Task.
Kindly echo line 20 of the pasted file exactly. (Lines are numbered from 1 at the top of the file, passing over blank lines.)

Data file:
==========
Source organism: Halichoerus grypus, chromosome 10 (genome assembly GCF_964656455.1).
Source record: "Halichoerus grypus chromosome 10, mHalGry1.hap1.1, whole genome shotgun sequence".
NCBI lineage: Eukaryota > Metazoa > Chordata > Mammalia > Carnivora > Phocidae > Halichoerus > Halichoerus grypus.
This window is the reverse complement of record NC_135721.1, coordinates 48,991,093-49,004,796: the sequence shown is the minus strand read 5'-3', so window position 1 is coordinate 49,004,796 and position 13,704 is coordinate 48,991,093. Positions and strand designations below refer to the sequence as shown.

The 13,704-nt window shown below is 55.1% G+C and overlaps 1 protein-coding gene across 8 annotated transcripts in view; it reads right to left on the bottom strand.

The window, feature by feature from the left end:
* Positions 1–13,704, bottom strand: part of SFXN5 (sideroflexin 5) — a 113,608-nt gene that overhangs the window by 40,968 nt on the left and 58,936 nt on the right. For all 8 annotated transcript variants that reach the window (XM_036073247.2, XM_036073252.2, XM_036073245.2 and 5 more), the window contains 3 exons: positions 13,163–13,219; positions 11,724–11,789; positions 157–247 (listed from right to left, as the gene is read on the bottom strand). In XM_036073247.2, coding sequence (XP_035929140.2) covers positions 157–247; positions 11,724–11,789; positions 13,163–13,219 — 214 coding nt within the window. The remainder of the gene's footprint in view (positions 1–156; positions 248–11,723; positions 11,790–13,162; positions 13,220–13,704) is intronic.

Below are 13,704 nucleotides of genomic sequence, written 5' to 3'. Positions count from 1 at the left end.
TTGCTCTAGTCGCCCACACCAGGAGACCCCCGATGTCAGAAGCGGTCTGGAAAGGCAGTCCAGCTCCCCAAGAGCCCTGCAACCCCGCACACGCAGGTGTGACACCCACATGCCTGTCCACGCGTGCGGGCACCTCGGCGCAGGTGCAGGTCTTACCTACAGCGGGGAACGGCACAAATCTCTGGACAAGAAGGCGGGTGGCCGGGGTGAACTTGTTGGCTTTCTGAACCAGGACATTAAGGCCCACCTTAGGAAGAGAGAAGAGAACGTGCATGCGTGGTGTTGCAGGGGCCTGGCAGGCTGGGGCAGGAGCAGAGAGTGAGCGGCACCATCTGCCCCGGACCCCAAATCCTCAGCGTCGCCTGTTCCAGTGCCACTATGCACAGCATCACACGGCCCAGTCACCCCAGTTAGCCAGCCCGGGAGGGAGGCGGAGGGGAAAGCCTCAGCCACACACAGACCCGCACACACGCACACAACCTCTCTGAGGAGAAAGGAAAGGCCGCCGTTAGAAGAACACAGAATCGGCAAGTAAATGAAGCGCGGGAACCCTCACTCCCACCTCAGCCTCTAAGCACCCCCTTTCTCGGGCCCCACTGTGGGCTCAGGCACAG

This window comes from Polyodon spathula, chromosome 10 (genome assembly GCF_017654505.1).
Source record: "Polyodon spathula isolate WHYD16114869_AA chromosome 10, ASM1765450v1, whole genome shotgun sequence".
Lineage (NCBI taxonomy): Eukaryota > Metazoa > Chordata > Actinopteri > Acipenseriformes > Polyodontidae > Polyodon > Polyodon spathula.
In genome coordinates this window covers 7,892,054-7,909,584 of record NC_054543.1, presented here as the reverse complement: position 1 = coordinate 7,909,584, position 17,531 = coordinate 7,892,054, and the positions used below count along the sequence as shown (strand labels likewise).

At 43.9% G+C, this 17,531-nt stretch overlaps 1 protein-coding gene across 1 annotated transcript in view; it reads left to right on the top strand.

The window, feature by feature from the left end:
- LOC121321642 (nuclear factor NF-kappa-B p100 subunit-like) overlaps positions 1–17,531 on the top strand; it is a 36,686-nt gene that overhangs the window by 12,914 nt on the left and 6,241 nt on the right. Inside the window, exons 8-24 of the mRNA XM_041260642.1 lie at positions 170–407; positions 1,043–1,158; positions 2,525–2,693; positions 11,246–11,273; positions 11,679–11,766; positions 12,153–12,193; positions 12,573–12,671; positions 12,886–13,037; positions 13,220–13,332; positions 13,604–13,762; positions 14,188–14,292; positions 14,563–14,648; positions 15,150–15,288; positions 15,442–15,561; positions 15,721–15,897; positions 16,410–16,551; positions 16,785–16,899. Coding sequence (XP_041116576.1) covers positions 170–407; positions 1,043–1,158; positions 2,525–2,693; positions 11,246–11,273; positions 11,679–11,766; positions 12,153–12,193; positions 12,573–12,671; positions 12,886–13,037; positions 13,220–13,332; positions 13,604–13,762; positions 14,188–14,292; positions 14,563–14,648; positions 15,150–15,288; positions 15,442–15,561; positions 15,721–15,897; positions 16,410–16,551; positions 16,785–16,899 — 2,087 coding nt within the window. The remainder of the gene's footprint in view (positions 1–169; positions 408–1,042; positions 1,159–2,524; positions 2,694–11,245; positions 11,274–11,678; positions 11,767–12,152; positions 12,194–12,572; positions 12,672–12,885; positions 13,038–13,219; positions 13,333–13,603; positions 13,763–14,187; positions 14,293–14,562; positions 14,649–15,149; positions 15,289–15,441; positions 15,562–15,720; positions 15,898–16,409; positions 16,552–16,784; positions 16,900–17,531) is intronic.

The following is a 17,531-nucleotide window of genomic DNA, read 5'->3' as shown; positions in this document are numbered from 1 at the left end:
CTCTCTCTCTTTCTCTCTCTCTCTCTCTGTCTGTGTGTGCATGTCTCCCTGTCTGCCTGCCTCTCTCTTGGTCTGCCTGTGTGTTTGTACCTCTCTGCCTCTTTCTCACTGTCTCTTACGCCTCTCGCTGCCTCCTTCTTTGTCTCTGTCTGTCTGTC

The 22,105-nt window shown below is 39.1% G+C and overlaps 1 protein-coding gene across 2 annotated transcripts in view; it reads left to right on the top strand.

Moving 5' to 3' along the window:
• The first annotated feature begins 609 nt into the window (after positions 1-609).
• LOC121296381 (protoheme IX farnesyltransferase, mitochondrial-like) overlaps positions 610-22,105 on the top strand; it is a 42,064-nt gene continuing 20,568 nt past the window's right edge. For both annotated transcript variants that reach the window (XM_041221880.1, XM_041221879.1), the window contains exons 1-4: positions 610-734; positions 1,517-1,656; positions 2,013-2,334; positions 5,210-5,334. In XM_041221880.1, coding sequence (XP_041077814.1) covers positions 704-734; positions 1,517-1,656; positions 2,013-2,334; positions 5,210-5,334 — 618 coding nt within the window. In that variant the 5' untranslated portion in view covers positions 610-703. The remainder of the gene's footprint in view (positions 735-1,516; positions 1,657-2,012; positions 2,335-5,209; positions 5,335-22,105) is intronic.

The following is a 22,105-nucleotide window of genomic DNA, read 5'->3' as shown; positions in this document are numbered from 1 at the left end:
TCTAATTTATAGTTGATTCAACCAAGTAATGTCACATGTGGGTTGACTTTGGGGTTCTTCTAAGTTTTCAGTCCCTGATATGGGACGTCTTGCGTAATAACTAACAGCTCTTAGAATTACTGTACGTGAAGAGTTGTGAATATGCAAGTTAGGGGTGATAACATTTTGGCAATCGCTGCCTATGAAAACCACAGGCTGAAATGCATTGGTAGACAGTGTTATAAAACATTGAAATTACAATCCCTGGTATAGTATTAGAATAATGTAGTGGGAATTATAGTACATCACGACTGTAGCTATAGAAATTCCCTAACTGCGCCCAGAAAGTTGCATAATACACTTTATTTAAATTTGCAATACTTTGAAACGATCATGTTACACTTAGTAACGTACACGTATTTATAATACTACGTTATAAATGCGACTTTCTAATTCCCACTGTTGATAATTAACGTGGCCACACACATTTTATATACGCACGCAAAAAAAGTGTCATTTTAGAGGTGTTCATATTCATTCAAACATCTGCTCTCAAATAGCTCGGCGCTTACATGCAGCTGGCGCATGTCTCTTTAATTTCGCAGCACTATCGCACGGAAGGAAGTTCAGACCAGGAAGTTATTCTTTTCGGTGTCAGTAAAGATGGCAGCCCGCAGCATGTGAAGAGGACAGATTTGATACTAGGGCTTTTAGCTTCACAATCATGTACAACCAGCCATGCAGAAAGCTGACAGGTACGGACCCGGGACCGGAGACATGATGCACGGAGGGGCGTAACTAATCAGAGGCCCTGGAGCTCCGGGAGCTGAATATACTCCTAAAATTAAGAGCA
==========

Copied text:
Moving 5' to 3' along the window: